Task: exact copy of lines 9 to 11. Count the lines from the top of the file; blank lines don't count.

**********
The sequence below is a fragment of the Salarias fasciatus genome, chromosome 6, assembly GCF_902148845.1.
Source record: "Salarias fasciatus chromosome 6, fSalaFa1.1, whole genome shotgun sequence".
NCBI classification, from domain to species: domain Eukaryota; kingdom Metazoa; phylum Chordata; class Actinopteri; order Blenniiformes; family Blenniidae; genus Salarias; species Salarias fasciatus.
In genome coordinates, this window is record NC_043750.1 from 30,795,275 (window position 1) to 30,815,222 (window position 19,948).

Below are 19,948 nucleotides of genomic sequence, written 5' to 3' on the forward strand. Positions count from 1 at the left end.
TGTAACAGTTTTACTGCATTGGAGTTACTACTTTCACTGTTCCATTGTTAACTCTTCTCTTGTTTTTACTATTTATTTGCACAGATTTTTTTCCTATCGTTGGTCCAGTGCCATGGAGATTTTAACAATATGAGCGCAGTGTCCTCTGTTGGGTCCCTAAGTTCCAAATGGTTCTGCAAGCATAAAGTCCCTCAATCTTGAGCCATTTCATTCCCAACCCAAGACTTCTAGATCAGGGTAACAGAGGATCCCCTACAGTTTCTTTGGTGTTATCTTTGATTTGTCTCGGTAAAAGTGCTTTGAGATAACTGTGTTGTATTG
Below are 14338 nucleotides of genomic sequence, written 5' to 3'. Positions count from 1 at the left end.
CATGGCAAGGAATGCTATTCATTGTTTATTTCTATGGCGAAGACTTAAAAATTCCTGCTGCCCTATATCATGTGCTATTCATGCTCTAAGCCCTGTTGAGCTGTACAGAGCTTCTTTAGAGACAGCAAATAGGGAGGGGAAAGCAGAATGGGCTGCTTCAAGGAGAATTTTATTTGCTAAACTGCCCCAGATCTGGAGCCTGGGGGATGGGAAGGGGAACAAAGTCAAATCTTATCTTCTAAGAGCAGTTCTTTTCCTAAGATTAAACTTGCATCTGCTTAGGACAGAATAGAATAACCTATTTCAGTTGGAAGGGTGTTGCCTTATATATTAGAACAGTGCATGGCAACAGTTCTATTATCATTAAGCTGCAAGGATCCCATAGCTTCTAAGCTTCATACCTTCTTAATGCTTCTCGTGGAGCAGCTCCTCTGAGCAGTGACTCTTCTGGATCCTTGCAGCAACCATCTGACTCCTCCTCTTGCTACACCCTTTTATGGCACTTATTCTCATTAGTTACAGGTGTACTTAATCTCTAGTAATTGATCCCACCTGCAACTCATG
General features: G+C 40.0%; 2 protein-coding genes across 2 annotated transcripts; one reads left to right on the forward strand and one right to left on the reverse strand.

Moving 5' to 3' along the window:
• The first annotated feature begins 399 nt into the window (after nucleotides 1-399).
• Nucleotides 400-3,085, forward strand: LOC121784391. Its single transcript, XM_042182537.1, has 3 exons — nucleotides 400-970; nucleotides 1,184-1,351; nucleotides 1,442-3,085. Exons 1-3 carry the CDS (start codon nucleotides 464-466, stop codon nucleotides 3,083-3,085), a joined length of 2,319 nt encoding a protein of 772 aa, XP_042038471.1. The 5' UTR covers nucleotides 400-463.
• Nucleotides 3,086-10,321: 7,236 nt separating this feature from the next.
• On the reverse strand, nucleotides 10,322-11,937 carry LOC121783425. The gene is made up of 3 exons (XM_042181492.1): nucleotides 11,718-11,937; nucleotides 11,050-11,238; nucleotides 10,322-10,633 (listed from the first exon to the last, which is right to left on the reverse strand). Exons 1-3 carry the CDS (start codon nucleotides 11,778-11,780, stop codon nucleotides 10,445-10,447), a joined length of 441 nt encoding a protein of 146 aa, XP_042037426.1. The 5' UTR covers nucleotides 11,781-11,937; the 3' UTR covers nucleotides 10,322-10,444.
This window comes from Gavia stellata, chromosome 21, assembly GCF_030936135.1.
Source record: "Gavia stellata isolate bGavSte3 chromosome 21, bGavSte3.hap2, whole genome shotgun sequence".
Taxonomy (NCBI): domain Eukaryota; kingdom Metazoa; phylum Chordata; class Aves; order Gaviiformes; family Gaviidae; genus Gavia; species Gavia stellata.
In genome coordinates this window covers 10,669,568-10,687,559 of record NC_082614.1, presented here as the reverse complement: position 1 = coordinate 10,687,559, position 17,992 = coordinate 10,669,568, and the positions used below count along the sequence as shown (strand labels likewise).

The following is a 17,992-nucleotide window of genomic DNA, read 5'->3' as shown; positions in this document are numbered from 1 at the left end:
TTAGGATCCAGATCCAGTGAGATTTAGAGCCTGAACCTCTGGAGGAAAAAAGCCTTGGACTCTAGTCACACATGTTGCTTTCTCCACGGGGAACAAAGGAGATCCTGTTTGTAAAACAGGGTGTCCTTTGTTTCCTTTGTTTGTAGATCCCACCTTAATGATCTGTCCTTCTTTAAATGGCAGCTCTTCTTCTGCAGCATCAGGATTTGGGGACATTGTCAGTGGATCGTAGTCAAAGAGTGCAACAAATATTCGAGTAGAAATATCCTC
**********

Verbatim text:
General features: G+C 40.0%; 2 protein-coding genes across 2 annotated transcripts; one reads left to right on the forward strand and one right to left on the reverse strand.

Moving 5' to 3' along the window:
• The first annotated feature begins 399 nt into the window (after nucleotides 1-399).